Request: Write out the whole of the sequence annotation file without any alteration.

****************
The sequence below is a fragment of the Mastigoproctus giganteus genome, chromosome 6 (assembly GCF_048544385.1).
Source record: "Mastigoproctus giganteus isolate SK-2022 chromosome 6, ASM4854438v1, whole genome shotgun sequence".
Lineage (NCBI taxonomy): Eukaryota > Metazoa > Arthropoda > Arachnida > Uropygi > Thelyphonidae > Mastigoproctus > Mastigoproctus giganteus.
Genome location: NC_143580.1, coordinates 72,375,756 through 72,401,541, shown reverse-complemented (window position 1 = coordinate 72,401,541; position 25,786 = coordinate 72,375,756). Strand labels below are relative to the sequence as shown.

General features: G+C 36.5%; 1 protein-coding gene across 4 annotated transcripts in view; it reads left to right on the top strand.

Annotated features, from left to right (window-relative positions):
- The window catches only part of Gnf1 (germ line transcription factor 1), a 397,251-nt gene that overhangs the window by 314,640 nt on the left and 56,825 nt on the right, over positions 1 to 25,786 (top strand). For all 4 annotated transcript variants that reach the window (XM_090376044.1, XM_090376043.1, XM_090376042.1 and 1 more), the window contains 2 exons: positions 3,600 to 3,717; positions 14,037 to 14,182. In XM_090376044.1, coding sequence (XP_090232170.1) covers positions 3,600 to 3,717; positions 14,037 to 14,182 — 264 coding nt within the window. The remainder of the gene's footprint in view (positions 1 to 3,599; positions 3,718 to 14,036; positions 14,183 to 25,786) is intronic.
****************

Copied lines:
The sequence below is a fragment of the Mastigoproctus giganteus genome, chromosome 6 (assembly GCF_048544385.1).
Source record: "Mastigoproctus giganteus isolate SK-2022 chromosome 6, ASM4854438v1, whole genome shotgun sequence".
Lineage (NCBI taxonomy): Eukaryota > Metazoa > Arthropoda > Arachnida > Uropygi > Thelyphonidae > Mastigoproctus > Mastigoproctus giganteus.
Genome location: NC_143580.1, coordinates 72,375,756 through 72,401,541, shown reverse-complemented (window position 1 = coordinate 72,401,541; position 25,786 = coordinate 72,375,756). Strand labels below are relative to the sequence as shown.

General features: G+C 36.5%; 1 protein-coding gene across 4 annotated transcripts in view; it reads left to right on the top strand.

Annotated features, from left to right (window-relative positions):
- The window catches only part of Gnf1 (germ line transcription factor 1), a 397,251-nt gene that overhangs the window by 314,640 nt on the left and 56,825 nt on the right, over positions 1 to 25,786 (top strand). For all 4 annotated transcript variants that reach the window (XM_090376044.1, XM_090376043.1, XM_090376042.1 and 1 more), the window contains 2 exons: positions 3,600 to 3,717; positions 14,037 to 14,182. In XM_090376044.1, coding sequence (XP_090232170.1) covers positions 3,600 to 3,717; positions 14,037 to 14,182 — 264 coding nt within the window. The remainder of the gene's footprint in view (positions 1 to 3,599; positions 3,718 to 14,036; positions 14,183 to 25,786) is intronic.